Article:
“The chance to contribute was terrific,” said Berwick.
He said dealing with members of Congress “one-on-one was fine,” as the elected officials care about their constituents and want to talk through what is important to them. But, Berwick said, the ethos and culture of Washington was “toxic” and “horrible.”
“I mean, people are not sitting down to solve problems,” he said. “They’re yelling at each other.”
But although he had to deal with the chaos of Washington, Berwick said, he also saw what was possible working in government in terms of social justice and equity. He had never thought of running for elected office until he returned from Washington.
“I think Massachusetts can be an example for the country and I want to help to do that,” said Berwick. “I think that the reinforcement of progressive values and problem solving is really crucial for the country right now and this state can execute them.”
One of those progressive values is lifting people out of poverty, which Berwick said there is “no simple answer” to. He said the approach is multi-faceted, including reestablishing social support systems that “allow people who are in a ditch to climb out of it.” Berwick talked about making sure people have the health care they need, including substance abuse and mental health treatment, and providing safety nets, such as food subsidies.
“I think it is unconscionable that we think about cutting food subsidies to people who are hungry today or that we would not be ambitious about minimum wage, which guarantees that framework to get people back into the mainstream economy,” he said.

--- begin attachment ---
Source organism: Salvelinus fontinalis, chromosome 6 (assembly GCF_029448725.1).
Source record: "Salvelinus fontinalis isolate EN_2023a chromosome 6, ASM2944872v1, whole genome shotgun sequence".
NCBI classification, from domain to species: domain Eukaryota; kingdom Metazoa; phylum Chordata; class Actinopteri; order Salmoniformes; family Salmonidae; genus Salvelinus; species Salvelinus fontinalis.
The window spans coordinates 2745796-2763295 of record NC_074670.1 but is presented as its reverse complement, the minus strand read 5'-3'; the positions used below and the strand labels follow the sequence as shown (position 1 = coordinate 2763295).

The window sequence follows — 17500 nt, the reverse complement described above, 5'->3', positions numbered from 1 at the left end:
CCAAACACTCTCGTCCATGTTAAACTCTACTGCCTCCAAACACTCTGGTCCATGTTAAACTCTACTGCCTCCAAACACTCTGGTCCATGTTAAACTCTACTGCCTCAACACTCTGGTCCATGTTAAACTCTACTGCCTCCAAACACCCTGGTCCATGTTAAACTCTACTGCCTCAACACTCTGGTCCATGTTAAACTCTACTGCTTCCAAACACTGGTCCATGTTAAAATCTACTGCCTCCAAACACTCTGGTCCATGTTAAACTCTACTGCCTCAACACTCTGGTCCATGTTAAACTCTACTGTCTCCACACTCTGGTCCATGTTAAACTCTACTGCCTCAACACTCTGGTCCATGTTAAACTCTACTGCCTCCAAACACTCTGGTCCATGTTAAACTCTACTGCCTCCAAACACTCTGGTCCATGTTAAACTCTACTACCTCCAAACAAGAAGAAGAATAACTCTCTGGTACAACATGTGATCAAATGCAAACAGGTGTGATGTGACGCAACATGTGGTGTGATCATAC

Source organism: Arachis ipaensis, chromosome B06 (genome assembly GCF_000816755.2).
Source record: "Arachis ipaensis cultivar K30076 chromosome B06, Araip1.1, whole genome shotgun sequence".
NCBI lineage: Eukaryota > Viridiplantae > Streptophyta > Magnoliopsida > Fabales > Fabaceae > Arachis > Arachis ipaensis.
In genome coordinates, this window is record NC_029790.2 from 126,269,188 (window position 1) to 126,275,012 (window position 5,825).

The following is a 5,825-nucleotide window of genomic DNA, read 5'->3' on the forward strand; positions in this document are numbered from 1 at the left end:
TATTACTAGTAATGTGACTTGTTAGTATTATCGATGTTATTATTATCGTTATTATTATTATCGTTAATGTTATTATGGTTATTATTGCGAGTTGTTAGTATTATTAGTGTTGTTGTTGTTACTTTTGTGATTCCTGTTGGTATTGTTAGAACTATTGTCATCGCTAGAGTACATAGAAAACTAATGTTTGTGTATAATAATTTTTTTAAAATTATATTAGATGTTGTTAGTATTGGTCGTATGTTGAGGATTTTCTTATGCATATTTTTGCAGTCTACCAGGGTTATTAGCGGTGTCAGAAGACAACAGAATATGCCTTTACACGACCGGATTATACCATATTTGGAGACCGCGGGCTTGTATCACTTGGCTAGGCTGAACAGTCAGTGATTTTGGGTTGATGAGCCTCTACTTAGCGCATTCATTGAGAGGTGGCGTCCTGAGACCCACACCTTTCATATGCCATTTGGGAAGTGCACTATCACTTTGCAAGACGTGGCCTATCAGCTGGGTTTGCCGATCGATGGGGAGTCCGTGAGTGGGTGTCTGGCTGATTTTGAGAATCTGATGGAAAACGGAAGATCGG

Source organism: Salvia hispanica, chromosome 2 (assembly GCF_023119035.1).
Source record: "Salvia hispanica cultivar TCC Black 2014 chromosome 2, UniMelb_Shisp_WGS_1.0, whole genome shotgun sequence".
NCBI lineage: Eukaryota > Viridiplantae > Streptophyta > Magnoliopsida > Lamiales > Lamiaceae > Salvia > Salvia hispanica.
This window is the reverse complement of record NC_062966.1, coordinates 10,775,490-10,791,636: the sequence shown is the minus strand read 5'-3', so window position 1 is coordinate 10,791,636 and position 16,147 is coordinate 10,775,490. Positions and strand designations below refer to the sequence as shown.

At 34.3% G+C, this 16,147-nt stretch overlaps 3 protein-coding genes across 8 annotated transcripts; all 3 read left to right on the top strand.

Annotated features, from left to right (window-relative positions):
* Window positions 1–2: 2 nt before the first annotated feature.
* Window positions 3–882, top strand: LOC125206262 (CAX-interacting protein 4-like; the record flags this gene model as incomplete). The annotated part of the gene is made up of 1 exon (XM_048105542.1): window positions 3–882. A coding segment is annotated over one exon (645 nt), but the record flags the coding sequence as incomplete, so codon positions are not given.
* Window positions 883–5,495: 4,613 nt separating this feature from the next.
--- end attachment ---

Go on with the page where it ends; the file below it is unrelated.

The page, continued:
Berwick discussed having a systematic approach to job creation, building on the strength each community has. He pointed to Somerville, where he said Mayor Joe Curtatone is redeveloping Assembly Square into an “attractive physical structure” with a T stop and multi-use facilities that has affordable housing and retail space.
“That is going to add thousands of jobs to the community,” he said.
Berwick also pointed to New Bedford with its “great port” and Pittsfield with its “arts and heritage.”
“You find the strengths and you build around the strengths,” he said.
Berwick said that “education is key” to lifting people out of poverty. He talked about improving early education and the state and community college system to make sure graduates have the skills for the jobs that are available.
“It’s a matching problem. And education is a keystone there,” he said.
Berwick also said his progressive values are not a hindrance to a business-friendly environment. He said he wants to make sure that regulations that are “nonsense” and “hurt” the business community are removed.
“I did that at CMS,” said Berwick. “I went to hospital industry and asked them what are we doing that doesn’t help patients and gets in your way. And they came back with a long list. They were 80 percent right.”